- A very recommended walk is to climb from the Carrel to the Whymper refuge, and continue along the trails a little further up to Condor Cocha lagoon, always with caution about the dangers already mentioned. There are some other interesting alternatives of trekking: the path of the "Agujas de Whymper", or that of "Templo Machay".
- The Chimborazo is very attractive for mountain biking. You can go downhill from the Carrel refuge to the access control by a special bicycles path; or hike following the many paths that exist in the area.
- Likewise, climbing lovers can find their paradise at the San Juan cliff. Via Riobamba – Guaranda, approximately 10 minutes past the town of San Juan on the left.
Climbing and Hiking
There are some attractive hiking trails at the Chimborazo area; here are some of them:
- Hike from the Carrel Refuge to the Whymper Refuge
- Whymper Refuge - Condor Cocha Lagoon
- Whymper Refuge - Agujas de Whymper
- Carrel Refuge - Templo Machay
- Árbol Solitario - Templo Machay Route
- Climbing to the Chimborazo Summit
- Bosque de Polylepis Route
- Abraspungo Trail
First visits and opened routes:
- Attempt to the summit: Alexander von Humboldt, 1803
- Simón Bolívar visit: My Delirium on the Chimborazo, 1822
- Attempt: M. Boussingault, 1831
- Veintimilla and Whymper summits (first conquerors): Edward Whymper and the Carrel brothers, 1880
- Veintimilla and Whymper (first national): Nicolás Martinez, Paul Suzor and Dr. Pierre Reimburg, 1911
- North and Whymper Summits (north face): J. Richard Hechtel, George Barnes, Herbert Hultgren, William Ross, Margaret Young, 1968
- Chimborazo Integral (the 4 summits): Carlos Cevallos, Jorge Castillo, Maximiliano Yépez and Rómulo Pazmiño, 1983
- Chimborazo Integral, Arista del Sol route: Iván Vallejo and Oswaldo Morales, 1989
The Chimborazo volcano is located 150 km south of Quito and at 6268 meters above sea level, it is the highest volcano in the Northern Andes. It is built on the Western Cordillera, being the southernmost volcano of this mountain range. It is a volcano composed of three successive buildings. Basal building, mainly effusive, which would have been active between 120 and 60 thousand years before the present. Its construction would have occurred in two stages, the last being the formation of a complex of domes. This building was affected by a large sectoral collapse that occurred 60-65 thousand years ago, the same one that produced an avalanche of debris whose deposit is distributed over the plain of the city of Riobamba, covering an area of 280 km2 with an average thickness of 40 m and an estimated total volume between 10 and 13 km3. After the emplacement of this avalanche, the activity recommenced in the eastern zone of the collapse scar, progressively building the Intermediate building. The activity of this one took place between 60 and 35 ka AP (Samaniego et al., 2012). The remnants of this building are the Politécnica and Martínez summits. Finally the activity migrated towards the west of the building initiating the construction of the youngest building whose summit, Whymper, is also the highest.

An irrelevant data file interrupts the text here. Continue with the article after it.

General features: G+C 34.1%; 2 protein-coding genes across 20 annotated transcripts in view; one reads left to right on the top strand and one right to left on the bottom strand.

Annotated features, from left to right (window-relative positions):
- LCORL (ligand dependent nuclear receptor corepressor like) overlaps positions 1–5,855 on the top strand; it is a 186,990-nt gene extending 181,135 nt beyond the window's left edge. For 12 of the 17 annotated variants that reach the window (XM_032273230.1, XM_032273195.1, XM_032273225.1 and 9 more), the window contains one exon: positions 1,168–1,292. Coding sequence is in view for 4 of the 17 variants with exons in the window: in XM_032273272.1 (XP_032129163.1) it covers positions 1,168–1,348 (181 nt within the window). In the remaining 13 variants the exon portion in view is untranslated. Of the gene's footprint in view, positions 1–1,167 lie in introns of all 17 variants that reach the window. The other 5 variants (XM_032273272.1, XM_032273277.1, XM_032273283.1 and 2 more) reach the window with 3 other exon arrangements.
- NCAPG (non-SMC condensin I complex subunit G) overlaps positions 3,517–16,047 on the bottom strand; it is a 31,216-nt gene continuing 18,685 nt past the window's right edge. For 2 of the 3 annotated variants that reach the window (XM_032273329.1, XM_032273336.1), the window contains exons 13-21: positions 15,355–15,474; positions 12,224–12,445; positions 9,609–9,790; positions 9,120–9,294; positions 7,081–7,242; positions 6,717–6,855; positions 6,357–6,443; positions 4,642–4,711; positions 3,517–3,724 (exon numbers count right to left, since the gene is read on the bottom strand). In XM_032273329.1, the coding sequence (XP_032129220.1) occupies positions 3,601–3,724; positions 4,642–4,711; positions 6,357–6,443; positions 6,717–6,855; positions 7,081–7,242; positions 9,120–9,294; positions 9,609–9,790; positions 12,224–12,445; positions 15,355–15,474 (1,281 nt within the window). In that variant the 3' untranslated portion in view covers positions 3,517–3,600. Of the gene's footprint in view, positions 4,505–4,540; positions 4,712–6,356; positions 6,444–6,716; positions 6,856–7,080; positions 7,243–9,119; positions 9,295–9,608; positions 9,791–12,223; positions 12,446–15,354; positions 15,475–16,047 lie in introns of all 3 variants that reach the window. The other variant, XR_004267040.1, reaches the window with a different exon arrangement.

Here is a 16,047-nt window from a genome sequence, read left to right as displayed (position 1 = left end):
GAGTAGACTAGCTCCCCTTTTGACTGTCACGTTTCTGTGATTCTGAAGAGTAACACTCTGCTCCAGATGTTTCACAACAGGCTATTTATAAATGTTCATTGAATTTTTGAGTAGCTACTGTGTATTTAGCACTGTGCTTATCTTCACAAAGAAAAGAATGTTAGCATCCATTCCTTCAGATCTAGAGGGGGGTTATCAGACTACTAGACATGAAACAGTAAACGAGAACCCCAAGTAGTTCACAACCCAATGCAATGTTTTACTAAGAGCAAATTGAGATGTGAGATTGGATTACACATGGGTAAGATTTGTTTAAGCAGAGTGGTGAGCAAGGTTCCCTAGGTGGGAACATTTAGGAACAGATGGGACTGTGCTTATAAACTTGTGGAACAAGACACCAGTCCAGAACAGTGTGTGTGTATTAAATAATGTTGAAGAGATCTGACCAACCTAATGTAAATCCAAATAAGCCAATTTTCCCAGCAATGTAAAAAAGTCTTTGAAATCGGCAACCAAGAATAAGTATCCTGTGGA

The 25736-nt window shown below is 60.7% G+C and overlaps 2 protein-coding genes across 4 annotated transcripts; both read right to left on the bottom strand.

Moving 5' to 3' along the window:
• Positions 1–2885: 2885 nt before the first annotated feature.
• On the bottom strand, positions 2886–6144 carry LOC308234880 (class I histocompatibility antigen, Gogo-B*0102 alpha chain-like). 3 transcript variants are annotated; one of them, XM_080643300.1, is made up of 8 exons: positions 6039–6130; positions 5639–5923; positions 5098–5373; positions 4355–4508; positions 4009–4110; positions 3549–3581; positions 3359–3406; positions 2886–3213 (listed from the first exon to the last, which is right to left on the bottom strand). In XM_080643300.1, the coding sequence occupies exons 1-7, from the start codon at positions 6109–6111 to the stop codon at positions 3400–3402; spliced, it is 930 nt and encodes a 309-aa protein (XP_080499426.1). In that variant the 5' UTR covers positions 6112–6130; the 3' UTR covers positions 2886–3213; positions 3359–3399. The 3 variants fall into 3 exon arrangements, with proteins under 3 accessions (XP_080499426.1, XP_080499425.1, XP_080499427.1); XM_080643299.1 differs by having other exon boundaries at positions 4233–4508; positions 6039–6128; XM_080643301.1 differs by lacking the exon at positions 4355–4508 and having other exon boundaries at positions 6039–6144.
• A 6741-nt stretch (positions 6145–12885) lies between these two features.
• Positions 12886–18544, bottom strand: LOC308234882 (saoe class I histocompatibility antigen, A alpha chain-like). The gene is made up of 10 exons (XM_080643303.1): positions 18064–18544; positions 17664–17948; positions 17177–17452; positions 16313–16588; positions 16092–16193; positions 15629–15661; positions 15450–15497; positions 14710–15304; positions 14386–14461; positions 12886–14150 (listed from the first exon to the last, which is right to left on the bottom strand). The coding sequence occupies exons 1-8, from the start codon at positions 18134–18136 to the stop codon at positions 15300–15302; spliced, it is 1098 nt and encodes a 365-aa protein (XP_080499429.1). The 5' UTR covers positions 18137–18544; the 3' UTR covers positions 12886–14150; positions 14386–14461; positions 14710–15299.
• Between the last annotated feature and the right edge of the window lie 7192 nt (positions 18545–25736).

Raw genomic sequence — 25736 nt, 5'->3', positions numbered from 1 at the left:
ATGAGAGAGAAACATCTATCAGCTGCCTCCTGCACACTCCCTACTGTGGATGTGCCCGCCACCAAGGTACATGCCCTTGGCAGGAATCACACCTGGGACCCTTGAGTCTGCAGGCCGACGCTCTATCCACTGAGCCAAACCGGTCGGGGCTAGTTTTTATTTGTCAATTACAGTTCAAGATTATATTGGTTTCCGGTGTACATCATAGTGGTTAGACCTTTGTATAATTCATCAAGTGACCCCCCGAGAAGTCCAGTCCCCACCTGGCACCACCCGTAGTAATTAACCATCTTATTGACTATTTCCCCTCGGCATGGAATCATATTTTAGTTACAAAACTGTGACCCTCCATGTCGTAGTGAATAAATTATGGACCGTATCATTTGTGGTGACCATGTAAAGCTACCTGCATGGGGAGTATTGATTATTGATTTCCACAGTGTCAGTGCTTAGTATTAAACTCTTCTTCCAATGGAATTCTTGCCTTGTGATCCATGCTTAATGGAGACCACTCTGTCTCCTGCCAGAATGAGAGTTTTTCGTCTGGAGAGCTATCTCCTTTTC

The estimated average eruptive rate for the Chimborazo during its history is approx. 0.8 km3 / ka. However, there is a decrease in the same from the oldest building to the current, with the eruptive rate of the latter being around 0.1 km3 / ka. During the Holocene, the eruptive activity of the Chimborazo consisted of explosive events of small volume at regular intervals. The most recent eruption would have taken place between the beginning of the 5th century and the end of the 7th century. The average interval between eruptions is 1000 years and therefore the Chimborazo is considered as a potentially active volcano. The presence of the glacier cap on the summit, the steep slope of its flanks and its location so close to the populated areas of Riobamba and Ambato, are factors that result in a high potential risk.
Source: Instituto Geofísico de la EPN